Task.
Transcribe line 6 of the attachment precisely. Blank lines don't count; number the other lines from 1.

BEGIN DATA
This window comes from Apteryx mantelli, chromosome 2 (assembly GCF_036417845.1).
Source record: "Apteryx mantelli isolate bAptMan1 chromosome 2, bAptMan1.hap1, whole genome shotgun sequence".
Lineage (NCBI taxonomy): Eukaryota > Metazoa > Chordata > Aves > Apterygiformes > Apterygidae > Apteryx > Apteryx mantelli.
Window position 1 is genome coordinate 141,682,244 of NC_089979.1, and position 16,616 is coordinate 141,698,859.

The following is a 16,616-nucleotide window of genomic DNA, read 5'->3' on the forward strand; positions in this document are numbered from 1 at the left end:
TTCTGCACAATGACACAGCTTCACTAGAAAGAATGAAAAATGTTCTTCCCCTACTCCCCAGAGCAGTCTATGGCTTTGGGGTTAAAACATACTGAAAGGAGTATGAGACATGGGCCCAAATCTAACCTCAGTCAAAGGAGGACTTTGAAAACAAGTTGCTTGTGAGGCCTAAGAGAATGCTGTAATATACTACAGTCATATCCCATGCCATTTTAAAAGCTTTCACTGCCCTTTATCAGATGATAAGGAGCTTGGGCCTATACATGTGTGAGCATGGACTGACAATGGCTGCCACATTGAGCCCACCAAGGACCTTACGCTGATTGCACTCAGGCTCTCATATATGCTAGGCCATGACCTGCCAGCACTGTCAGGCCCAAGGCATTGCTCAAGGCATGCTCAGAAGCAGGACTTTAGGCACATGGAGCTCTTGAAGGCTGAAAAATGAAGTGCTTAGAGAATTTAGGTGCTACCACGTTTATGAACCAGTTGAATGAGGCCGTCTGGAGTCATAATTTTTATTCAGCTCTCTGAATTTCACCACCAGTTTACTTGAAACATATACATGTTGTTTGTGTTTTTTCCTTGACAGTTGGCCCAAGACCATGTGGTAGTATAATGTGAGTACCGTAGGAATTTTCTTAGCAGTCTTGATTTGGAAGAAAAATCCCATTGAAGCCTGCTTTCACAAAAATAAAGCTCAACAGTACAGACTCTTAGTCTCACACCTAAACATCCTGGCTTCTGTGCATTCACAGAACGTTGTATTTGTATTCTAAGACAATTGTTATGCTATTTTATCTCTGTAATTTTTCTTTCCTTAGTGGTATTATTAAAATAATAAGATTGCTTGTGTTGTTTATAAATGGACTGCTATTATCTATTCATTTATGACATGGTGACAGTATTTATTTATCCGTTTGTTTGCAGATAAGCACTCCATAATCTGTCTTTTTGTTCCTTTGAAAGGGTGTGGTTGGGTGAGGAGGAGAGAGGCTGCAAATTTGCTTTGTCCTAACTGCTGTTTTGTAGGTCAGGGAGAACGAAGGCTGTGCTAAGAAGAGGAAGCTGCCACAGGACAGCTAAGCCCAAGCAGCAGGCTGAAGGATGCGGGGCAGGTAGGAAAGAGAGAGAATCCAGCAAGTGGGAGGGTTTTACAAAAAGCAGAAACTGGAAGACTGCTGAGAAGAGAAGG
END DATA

TTCTGCACAATGACACAGCTTCACTAGAAAGAATGAAAAATGTTCTTCCCCTACTCCCCAGAGCAGTCTATGGCTTTGGGGTTAAAACATACTGAAAGGAGTATGAGACATGGGCCCAAATCTAACCTCAGTCAAAGGAGGACTTTGAAAACAAGTTGCTTGTGAGGCCTAAGAGAATGCTGTAATATACTACAGTCATATCCCATGCCATTTTAAAAGCTTTCACTGCCCTTTATCAGATGATAAGGAGCTTGGGCCTATACATGTGTGAGCATGGACTGACAATGGCTGCCACATTGAGCCCACCAAGGACCTTACGCTGATTGCACTCAGGCTCTCATATATGCTAGGCCATGACCTGCCAGCACTGTCAGGCCCAAGGCATTGCTCAAGGCATGCTCAGAAGCAGGACTTTAGGCACATGGAGCTCTTGAAGGCTGAAAAATGAAGTGCTTAGAGAATTTAGGTGCTACCACGTTTATGAACCAGTTGAATGAGGCCGTCTGGAGTCATAATTTTTATTCAGCTCTCTGAATTTCACCACCAGTTTACTTGAAACATATACATGTTGTTTGTGTTTTTTCCTTGACAGTTGGCCCAAGACCATGTGGTAGTATAATGTGAGTACCGTAGGAATTTTCTTAGCAGTCTTGATTTGGAAGAAAAATCCCATTGAAGCCTGCTTTCACAAAAATAAAGCTCAACAGTACAGACTCTTAGTCTCACACCTAAACATCCTGGCTTCTGTGCATTCACAGAACGTTGTATTTGTATTCTAAGACAATTGTTATGCTATTTTATCTCTGTAATTTTTCTTTCCTTAGTGGTATTATTAAAATAATAAGATTGCTTGTGTTGTTTATAAATGGACTGCTATTATCTATTCATTTATGACATGGTGACAGTATTTATTTATCCGTTTGTTTGCAGATAAGCACTCCATAATCTGTCTTTTTGTTCCTTTGAAAGGGTGTGGTTGGGTGAGGAGGAGAGAGGCTGCAAATTTGCTTTGTCCTAACTGCTGTTTTGTAGGTCAGGGAGAACGAAGGCTGTGCTAAGAAGAGGAAGCTGCCACAGGACAGCTAAGCCCAAGCAGCAGGCTGAAGGATGCGGGGCAGGTAGGAAAGAGAGAGAATCCAGCAAGTGGGAGGGTTTTACAAAAAGCAGAAACTGGAAGACTGCTGAGAAGAGAAGG